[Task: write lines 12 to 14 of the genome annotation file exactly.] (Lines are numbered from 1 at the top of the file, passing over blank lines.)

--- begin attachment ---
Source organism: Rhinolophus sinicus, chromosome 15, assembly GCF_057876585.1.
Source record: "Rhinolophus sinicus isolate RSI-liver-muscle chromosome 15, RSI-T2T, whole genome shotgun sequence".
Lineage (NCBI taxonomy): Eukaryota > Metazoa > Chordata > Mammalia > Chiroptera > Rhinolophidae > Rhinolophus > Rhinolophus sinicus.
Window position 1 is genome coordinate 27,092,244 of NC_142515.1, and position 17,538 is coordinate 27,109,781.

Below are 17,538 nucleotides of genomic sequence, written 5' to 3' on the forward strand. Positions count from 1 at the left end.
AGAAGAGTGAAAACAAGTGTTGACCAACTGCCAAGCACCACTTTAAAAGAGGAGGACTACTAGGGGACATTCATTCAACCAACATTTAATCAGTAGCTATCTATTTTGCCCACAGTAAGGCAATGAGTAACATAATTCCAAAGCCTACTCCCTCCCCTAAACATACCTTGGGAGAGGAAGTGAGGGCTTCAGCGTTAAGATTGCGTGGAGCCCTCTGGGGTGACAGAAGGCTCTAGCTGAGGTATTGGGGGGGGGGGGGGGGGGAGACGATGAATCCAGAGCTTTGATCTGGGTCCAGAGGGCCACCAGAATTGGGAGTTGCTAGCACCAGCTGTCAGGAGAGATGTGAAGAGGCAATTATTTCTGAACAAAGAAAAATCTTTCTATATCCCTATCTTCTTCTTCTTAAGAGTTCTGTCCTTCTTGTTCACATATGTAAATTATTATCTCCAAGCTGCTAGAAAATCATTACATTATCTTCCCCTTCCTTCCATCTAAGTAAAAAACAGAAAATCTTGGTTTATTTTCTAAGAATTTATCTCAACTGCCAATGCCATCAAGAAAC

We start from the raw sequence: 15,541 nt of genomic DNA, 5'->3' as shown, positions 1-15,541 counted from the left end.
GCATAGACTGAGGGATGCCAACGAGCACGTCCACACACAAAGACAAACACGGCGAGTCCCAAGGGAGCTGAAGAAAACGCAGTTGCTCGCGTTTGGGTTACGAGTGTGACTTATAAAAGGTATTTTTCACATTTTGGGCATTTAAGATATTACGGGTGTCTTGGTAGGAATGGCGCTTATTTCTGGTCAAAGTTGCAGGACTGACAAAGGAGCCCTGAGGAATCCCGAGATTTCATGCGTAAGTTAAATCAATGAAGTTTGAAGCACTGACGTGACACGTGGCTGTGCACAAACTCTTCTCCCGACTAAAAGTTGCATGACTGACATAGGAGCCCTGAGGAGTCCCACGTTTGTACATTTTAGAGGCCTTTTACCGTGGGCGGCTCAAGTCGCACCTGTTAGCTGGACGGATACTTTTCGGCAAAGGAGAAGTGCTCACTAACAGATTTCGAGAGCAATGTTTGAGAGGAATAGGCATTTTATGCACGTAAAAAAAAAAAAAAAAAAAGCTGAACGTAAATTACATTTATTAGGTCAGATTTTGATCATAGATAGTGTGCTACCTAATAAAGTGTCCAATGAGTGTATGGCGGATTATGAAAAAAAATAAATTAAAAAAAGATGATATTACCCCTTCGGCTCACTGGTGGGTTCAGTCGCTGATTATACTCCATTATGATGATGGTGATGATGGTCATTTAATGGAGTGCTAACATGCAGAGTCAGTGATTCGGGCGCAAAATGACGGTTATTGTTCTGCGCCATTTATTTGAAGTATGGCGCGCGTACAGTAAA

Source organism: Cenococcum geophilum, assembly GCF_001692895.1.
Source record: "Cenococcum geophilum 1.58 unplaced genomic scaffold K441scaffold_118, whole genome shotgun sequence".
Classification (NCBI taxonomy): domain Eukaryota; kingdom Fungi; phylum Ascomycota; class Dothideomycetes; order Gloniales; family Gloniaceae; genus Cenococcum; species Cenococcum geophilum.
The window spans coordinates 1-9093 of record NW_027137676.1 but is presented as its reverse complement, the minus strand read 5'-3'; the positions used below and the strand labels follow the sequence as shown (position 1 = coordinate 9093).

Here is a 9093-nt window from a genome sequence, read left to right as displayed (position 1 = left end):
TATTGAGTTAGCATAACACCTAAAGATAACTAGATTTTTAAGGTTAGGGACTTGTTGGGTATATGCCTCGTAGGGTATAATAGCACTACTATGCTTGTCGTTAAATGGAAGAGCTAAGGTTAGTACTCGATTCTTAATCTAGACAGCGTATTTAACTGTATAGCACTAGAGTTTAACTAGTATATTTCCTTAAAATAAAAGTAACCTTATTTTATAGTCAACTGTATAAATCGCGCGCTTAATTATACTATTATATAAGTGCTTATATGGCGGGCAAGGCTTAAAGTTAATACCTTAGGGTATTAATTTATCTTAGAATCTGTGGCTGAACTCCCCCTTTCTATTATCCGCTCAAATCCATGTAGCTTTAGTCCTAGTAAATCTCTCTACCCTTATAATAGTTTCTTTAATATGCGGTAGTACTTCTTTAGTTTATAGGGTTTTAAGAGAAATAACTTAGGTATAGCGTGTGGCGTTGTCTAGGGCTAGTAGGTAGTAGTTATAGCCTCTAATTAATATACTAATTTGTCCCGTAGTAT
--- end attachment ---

The window spans coordinates 1-9093 of record NW_027137676.1 but is presented as its reverse complement, the minus strand read 5'-3'; the positions used below and the strand labels follow the sequence as shown (position 1 = coordinate 9093).

Here is a 9093-nt window from a genome sequence, read left to right as displayed (position 1 = left end):
TATTGAGTTAGCATAACACCTAAAGATAACTAGATTTTTAAGGTTAGGGACTTGTTGGGTATATGCCTCGTAGGGTATAATAGCACTACTATGCTTGTCGTTAAATGGAAGAGCTAAGGTTAGTACTCGATTCTTAATCTAGACAGCGTATTTAACTGTATAGCACTAGAGTTTAACTAGTATATTTCCTTAAAATAAAAGTAACCTTATTTTATAGTCAACTGTATAAATCGCGCGCTTAATTATACTATTATATAAGTGCTTATATGGCGGGCAAGGCTTAAAGTTAATACCTTAGGGTATTAATTTATCTTAGAATCTGTGGCTGAACTCCCCCTTTCTATTATCCGCTCAAATCCATGTAGCTTTAGTCCTAGTAAATCTCTCTACCCTTATAATAGTTTCTTTAATATGCGGTAGTACTTCTTTAGTTTATAGGGTTTTAAGAGAAATAACTTAGGTATAGCGTGTGGCGTTGTCTAGGGCTAGTAGGTAGTAGTTATAGCCTCTAATTAATATACTAATTTGTCCCGTAGTAT